Annette Markham is Professor of Media Literacy and Public Engagement at Utrecht University. She is a pioneering researcher of digital culture and has been researching the impact of digitalization on identity and organizing practices since 1995. Annette holds specializations in the lived experience of human/machine interactions, impact of datafication and algorithmic logics on social practices, and critical approaches to digital and algorithmic identity. She is one of the world’s top experts in ethical frameworks for digital social research and is well known for her longstanding work to develop innovative methods for mixed-method and ethnographic research in digitally-saturated contexts. Annette created and directed the international Future Making Research Consortium in 2016, a collaboratory to bring together scholars, artists, and activists, particularly early career researchers, to study the intersection of digital technology, ways of being in the world, and future possible meanings, practices, and social structures. She regularly hosts post-graduate workshops, an annual Skagen Institute Conference on Transgressive Methods, PhD summer schools, and special interest masterclasses. Annette’s writing can be found in a range of international journals, books, and edited collections.
Maria Schreiber is a Post-Doc Researcher at the Department of Communications at the University of Salzburg, Austria. Her work focuses on visual and digital media cultures and qualitative methods. Previously, she worked at the Department of Sociology at the University of Vienna, investigating ‘Visual Biographies in a networked lifeworld’. Maria was a visiting researcher at the University of Potsdam’s center on ‘Visuality and Making Visible’ and at the Digital Ethnography Research Center at RMIT in Melbourne. She held a scholarship of the Austrian Academy of Science as part of the DOC-team ‘Pictorial Practices’. She is part of the interdisciplinary DFG-network ‘Transformative Visuality’.
Asko Lehmuskallio is a scholar working at the intersection between visual studies, social sciences and media theory. He is particularly interested in the interrelations between bodies, networked cameras and the social practices within which these are enmeshed, particularly as they relate to images and knowledge. Lehmuskallio serves as Professor of Visual Studies at Tampere University, Finland and directs the Visual Studies Lab. After his PhD, he has held several positions abroad, including as Visiting Scholar at UC Berkeley, US, and the Sussex Humanities Lab, UK, as Rudolf Arnheim Guest Professor at Humboldt - Universität zu Berlin and as Visiting Professor at the London School of Economics and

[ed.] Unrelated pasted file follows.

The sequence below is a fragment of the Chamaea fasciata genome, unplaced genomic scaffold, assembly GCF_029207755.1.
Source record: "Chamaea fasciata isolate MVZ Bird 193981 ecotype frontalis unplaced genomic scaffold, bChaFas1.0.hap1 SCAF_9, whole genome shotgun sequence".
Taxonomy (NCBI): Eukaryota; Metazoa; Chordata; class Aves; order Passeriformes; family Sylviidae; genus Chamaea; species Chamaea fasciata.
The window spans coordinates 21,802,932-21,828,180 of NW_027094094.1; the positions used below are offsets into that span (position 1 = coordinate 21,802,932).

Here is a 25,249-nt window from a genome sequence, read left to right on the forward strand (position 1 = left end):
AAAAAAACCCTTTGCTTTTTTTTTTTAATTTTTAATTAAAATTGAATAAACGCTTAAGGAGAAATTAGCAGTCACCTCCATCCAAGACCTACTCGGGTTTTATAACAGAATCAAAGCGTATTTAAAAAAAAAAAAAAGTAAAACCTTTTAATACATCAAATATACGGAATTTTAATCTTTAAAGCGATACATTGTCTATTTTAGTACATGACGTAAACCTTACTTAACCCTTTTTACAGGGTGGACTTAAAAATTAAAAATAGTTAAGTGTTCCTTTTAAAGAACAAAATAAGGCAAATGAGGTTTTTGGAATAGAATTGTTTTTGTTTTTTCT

Political Sciences. Lehmuskallio has published widely, including work on non-professional camera use, interpersonal boundary regulation in digital environments, the history of the passport, photography and migration, and the notion of the camera.
Gillian Rose is Professor of Human Geography at the University of Oxford and a Fellow of the British Academy and of the Academy of Social Sciences; she has been a Visiting Professor at the Universities of Pretoria and Karlstad. She is the author of Feminism and Geography (Polity, 1993), Doing Family Photography (Ashgate, 2010) and Visual Methodologies (Sage, fifth edition 2022). Edited collections include Women Writing Space: Colonial and Postcolonial Geographies (with Alison Blunt, Guilford,1994), Visuality/Materiality (with Divya Tolia-Kelly, Ashgate, 2012) and most recently, Seeing the City Digitally, available open access from Amsterdam University Press here. She has also written many papers on images, spatialities, visualising technologies and ways of seeing in urban, domestic and archival spaces. Her current research interests focus on contemporary digital visual culture and how cities are seen and experienced.